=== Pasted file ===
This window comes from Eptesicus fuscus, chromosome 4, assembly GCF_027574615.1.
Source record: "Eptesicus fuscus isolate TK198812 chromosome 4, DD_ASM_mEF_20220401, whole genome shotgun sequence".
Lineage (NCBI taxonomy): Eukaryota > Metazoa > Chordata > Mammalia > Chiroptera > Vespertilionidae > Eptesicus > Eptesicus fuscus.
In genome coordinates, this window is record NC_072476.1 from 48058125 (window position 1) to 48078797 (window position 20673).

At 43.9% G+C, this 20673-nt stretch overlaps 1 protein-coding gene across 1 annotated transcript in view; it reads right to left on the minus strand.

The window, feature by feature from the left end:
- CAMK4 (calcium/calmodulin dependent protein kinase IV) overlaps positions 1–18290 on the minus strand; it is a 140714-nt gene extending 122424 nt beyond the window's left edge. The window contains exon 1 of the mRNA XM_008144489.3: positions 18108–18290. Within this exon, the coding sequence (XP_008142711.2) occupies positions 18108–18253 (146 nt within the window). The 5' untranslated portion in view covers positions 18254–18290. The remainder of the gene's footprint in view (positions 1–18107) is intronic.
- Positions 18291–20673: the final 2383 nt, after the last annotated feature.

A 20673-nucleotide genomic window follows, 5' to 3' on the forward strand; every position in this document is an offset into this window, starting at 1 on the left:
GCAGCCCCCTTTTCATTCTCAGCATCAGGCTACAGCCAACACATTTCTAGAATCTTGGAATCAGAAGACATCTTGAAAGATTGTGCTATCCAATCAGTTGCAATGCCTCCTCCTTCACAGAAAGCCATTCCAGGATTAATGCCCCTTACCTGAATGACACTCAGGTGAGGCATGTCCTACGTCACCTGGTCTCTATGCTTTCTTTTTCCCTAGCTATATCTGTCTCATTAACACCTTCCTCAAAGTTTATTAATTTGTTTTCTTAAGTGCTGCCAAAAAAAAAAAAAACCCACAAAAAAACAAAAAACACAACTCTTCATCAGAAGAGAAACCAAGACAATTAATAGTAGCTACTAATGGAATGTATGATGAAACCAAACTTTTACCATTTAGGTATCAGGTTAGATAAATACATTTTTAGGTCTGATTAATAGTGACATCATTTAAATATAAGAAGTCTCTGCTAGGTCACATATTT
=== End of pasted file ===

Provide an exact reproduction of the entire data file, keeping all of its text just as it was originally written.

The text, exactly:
This window comes from Eptesicus fuscus, chromosome 4, assembly GCF_027574615.1.
Source record: "Eptesicus fuscus isolate TK198812 chromosome 4, DD_ASM_mEF_20220401, whole genome shotgun sequence".
Lineage (NCBI taxonomy): Eukaryota > Metazoa > Chordata > Mammalia > Chiroptera > Vespertilionidae > Eptesicus > Eptesicus fuscus.
In genome coordinates, this window is record NC_072476.1 from 48058125 (window position 1) to 48078797 (window position 20673).

At 43.9% G+C, this 20673-nt stretch overlaps 1 protein-coding gene across 1 annotated transcript in view; it reads right to left on the minus strand.

The window, feature by feature from the left end:
- CAMK4 (calcium/calmodulin dependent protein kinase IV) overlaps positions 1–18290 on the minus strand; it is a 140714-nt gene extending 122424 nt beyond the window's left edge. The window contains exon 1 of the mRNA XM_008144489.3: positions 18108–18290. Within this exon, the coding sequence (XP_008142711.2) occupies positions 18108–18253 (146 nt within the window). The 5' untranslated portion in view covers positions 18254–18290. The remainder of the gene's footprint in view (positions 1–18107) is intronic.
- Positions 18291–20673: the final 2383 nt, after the last annotated feature.

A 20673-nucleotide genomic window follows, 5' to 3' on the forward strand; every position in this document is an offset into this window, starting at 1 on the left:
GCAGCCCCCTTTTCATTCTCAGCATCAGGCTACAGCCAACACATTTCTAGAATCTTGGAATCAGAAGACATCTTGAAAGATTGTGCTATCCAATCAGTTGCAATGCCTCCTCCTTCACAGAAAGCCATTCCAGGATTAATGCCCCTTACCTGAATGACACTCAGGTGAGGCATGTCCTACGTCACCTGGTCTCTATGCTTTCTTTTTCCCTAGCTATATCTGTCTCATTAACACCTTCCTCAAAGTTTATTAATTTGTTTTCTTAAGTGCTGCCAAAAAAAAAAAAAACCCACAAAAAAACAAAAAACACAACTCTTCATCAGAAGAGAAACCAAGACAATTAATAGTAGCTACTAATGGAATGTATGATGAAACCAAACTTTTACCATTTAGGTATCAGGTTAGATAAATACATTTTTAGGTCTGATTAATAGTGACATCATTTAAATATAAGAAGTCTCTGCTAGGTCACATATTT